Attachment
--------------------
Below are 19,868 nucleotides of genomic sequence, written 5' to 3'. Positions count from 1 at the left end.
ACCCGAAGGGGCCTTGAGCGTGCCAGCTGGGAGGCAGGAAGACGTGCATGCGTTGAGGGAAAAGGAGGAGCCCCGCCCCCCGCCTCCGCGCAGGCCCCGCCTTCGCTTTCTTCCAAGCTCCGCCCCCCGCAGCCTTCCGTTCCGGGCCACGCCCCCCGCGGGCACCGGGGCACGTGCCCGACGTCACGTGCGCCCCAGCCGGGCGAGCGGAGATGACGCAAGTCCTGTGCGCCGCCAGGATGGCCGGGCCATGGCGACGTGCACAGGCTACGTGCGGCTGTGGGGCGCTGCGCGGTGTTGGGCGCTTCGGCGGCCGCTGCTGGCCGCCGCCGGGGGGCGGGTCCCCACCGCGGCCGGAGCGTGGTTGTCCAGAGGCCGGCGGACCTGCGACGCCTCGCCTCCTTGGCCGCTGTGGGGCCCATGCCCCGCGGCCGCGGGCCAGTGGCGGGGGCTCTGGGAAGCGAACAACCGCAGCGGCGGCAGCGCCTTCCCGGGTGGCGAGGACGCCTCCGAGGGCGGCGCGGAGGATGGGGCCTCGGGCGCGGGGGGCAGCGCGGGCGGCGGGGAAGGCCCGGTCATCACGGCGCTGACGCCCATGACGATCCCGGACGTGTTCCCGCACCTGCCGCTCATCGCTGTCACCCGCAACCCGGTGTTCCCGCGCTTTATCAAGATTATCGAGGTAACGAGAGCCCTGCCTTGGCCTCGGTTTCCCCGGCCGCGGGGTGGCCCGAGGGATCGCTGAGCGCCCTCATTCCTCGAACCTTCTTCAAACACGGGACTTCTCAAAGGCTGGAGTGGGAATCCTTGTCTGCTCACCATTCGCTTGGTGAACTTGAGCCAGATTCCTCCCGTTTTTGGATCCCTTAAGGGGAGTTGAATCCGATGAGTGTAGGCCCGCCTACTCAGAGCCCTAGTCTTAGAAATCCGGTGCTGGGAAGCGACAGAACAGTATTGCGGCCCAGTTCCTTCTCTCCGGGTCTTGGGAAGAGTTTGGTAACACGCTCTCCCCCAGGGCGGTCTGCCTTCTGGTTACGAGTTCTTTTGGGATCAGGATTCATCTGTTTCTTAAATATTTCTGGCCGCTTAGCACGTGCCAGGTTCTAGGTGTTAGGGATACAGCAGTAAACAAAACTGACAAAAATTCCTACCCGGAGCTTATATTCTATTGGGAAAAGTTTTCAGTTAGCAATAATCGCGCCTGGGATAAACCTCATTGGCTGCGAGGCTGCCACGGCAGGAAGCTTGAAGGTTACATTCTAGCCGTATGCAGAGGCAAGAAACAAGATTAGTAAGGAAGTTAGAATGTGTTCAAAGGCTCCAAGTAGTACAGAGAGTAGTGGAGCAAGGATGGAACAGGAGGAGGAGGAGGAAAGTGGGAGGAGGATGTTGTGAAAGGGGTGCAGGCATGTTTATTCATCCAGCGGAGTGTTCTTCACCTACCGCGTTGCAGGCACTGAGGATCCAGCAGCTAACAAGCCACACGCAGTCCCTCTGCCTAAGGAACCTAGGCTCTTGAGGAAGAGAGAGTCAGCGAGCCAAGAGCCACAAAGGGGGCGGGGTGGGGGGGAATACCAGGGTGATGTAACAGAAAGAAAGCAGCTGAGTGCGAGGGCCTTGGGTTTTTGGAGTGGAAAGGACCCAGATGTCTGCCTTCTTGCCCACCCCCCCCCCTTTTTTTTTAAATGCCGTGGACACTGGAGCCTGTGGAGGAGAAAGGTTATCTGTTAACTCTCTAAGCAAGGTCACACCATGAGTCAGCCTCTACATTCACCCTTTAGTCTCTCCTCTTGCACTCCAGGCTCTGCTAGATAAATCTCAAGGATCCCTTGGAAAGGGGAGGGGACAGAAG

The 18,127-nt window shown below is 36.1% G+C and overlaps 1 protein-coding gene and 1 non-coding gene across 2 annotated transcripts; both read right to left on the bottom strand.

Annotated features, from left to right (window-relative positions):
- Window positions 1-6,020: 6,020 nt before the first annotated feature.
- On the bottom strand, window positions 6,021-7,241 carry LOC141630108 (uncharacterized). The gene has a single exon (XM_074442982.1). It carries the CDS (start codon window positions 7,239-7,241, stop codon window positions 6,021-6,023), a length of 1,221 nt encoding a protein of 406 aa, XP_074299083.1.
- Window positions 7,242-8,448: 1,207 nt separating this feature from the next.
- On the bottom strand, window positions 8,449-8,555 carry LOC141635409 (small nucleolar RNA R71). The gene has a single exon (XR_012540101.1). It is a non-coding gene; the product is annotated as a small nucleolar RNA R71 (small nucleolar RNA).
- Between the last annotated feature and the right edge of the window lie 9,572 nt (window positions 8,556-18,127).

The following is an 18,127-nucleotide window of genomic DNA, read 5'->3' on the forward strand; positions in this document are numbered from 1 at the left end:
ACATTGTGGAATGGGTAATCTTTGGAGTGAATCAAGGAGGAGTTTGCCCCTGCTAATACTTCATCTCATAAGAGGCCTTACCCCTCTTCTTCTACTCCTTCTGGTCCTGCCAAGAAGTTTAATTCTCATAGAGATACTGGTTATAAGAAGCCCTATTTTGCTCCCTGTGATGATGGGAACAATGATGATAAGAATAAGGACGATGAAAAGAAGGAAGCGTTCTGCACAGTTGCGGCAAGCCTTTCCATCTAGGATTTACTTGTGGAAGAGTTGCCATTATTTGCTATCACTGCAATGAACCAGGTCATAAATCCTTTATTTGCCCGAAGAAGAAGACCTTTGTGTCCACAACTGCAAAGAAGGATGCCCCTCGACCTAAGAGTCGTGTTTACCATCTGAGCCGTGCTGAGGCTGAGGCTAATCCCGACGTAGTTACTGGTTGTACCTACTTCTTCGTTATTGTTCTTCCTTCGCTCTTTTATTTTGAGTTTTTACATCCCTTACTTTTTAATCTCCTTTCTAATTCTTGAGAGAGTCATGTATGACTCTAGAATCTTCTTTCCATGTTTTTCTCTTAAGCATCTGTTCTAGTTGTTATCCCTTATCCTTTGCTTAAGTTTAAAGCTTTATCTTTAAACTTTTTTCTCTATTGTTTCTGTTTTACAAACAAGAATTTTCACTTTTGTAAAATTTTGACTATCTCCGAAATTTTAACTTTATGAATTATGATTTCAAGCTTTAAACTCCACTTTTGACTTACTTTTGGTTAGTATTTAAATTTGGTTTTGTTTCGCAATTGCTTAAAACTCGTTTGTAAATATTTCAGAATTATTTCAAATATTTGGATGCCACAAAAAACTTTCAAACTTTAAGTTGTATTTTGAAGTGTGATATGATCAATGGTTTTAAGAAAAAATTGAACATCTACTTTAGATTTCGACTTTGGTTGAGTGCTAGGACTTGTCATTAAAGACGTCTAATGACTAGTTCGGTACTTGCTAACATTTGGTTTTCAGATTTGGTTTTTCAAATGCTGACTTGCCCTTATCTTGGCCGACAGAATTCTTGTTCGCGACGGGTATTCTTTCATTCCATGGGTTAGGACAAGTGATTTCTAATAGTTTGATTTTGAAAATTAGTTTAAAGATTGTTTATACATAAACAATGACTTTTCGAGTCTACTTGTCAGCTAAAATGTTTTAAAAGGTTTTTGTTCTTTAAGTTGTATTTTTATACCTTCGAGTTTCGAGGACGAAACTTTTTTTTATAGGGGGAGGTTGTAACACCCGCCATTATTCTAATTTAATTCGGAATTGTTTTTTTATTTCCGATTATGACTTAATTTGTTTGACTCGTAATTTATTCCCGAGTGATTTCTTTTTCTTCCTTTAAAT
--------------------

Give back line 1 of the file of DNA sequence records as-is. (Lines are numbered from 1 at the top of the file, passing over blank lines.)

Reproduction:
Below are 19,868 nucleotides of genomic sequence, written 5' to 3'. Positions count from 1 at the left end.